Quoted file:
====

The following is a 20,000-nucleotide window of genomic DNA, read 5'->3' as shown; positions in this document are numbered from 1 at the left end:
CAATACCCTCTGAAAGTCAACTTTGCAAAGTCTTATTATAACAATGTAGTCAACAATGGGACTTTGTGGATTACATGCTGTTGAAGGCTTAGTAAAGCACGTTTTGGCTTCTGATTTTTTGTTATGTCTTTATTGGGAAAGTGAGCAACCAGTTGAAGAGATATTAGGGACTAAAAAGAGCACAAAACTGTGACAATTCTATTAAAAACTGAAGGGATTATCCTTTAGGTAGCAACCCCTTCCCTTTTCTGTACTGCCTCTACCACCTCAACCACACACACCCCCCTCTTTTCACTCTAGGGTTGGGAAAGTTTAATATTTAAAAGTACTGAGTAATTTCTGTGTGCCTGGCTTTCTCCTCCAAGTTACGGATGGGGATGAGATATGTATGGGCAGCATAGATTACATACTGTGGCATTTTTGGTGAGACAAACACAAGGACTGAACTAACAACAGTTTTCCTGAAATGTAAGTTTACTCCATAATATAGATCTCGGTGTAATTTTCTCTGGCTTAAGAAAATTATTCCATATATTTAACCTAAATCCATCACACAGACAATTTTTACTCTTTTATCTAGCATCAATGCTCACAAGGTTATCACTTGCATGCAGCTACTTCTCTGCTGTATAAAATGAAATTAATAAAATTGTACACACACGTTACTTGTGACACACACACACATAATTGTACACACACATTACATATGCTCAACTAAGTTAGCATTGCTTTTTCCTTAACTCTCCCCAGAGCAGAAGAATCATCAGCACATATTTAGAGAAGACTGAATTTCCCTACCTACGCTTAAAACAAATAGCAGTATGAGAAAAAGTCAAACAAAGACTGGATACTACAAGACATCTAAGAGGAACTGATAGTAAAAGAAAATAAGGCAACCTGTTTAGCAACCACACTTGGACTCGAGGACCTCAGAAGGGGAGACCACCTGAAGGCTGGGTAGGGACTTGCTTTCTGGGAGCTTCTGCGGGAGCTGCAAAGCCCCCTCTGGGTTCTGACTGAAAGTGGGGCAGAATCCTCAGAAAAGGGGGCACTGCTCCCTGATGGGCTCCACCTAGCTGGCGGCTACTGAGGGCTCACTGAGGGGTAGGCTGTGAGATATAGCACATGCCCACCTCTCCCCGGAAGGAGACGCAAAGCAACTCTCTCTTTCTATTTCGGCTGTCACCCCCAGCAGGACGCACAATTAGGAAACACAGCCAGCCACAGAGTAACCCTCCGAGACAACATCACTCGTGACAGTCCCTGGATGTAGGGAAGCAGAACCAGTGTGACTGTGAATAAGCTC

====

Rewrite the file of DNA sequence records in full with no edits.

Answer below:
The following is a 20,000-nucleotide window of genomic DNA, read 5'->3' as shown; positions in this document are numbered from 1 at the left end:
CAATACCCTCTGAAAGTCAACTTTGCAAAGTCTTATTATAACAATGTAGTCAACAATGGGACTTTGTGGATTACATGCTGTTGAAGGCTTAGTAAAGCACGTTTTGGCTTCTGATTTTTTGTTATGTCTTTATTGGGAAAGTGAGCAACCAGTTGAAGAGATATTAGGGACTAAAAAGAGCACAAAACTGTGACAATTCTATTAAAAACTGAAGGGATTATCCTTTAGGTAGCAACCCCTTCCCTTTTCTGTACTGCCTCTACCACCTCAACCACACACACCCCCCTCTTTTCACTCTAGGGTTGGGAAAGTTTAATATTTAAAAGTACTGAGTAATTTCTGTGTGCCTGGCTTTCTCCTCCAAGTTACGGATGGGGATGAGATATGTATGGGCAGCATAGATTACATACTGTGGCATTTTTGGTGAGACAAACACAAGGACTGAACTAACAACAGTTTTCCTGAAATGTAAGTTTACTCCATAATATAGATCTCGGTGTAATTTTCTCTGGCTTAAGAAAATTATTCCATATATTTAACCTAAATCCATCACACAGACAATTTTTACTCTTTTATCTAGCATCAATGCTCACAAGGTTATCACTTGCATGCAGCTACTTCTCTGCTGTATAAAATGAAATTAATAAAATTGTACACACACGTTACTTGTGACACACACACACATAATTGTACACACACATTACATATGCTCAACTAAGTTAGCATTGCTTTTTCCTTAACTCTCCCCAGAGCAGAAGAATCATCAGCACATATTTAGAGAAGACTGAATTTCCCTACCTACGCTTAAAACAAATAGCAGTATGAGAAAAAGTCAAACAAAGACTGGATACTACAAGACATCTAAGAGGAACTGATAGTAAAAGAAAATAAGGCAACCTGTTTAGCAACCACACTTGGACTCGAGGACCTCAGAAGGGGAGACCACCTGAAGGCTGGGTAGGGACTTGCTTTCTGGGAGCTTCTGCGGGAGCTGCAAAGCCCCCTCTGGGTTCTGACTGAAAGTGGGGCAGAATCCTCAGAAAAGGGGGCACTGCTCCCTGATGGGCTCCACCTAGCTGGCGGCTACTGAGGGCTCACTGAGGGGTAGGCTGTGAGATATAGCACATGCCCACCTCTCCCCGGAAGGAGACGCAAAGCAACTCTCTCTTTCTATTTCGGCTGTCACCCCCAGCAGGACGCACAATTAGGAAACACAGCCAGCCACAGAGTAACCCTCCGAGACAACATCACTCGTGACAGTCCCTGGATGTAGGGAAGCAGAACCAGTGTGACTGTGAATAAGCTC